M.Sc. Cognitive Neuroscience

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Cognitive Neuroscience: Perception, Attention, Action, and Cognitive Control

Learning objectives

The students possess advanced knowledge in neurocognitive psychology in the areas of perception, attention, action, and cognitive control. They are familiar with key theoretical concepts, empirical findings, and practical applications of neurocognitive methods in these areas of cognitive neuroscience. They are able to develop specific research questions based on this knowledge and link them to selected neurocognitive methods (e.g., reaction time measurement, EEG, fMRI, non-invasive neuromodulation techniques/tDCS/TMS) according to the principle of “the methods must fit the questions.” They also have the skills to evaluate and interpret empirical studies. They can present and discuss empirical research results in a scientific manner, both individually and as part of a team.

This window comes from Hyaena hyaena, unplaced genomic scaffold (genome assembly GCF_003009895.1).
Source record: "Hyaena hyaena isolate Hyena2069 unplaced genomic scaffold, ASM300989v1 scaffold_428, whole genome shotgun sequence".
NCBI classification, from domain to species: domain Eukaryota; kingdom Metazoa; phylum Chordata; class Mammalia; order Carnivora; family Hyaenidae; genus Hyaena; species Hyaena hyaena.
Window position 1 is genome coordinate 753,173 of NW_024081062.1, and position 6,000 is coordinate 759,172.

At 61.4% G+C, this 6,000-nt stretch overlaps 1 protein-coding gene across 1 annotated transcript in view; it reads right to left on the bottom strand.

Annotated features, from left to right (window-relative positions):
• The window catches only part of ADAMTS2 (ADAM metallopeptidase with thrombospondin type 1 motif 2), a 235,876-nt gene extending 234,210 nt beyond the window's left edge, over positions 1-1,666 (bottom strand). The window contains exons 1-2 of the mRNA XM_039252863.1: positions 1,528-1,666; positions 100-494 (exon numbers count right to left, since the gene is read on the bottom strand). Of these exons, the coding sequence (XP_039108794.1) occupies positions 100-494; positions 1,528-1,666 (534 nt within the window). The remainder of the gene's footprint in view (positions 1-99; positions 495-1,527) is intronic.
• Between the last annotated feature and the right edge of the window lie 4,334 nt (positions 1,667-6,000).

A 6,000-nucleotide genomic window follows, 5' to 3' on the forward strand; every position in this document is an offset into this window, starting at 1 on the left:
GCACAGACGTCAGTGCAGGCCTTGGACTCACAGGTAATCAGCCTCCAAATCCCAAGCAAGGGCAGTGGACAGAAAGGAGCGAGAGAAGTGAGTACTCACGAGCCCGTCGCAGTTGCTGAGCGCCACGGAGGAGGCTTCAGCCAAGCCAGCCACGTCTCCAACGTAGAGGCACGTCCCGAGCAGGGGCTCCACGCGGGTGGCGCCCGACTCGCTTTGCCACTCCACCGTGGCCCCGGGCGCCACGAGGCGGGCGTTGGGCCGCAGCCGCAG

Students are provided with an introduction to theoretical foundations and important empirical findings from the field of cognitive neuroscience and other related fundamental subjects (such as general and biological psychology) through selected examples. Students gain an overview of the mutually beneficial use of selected neurocognitive methods in conjunction with algorithmic process models and their practical applications. The sensory physiology of vision, hearing, chemical senses, and the somatosensory system are presented and discussed at a level that focuses on their neurophysiological description, with review articles used to present these in relation to subcortical and cortical information processing. Types of attention and their neural mechanisms, as well as the bases of action, decision-making, and cognitive control mechanisms, are presented and discussed based on current review articles.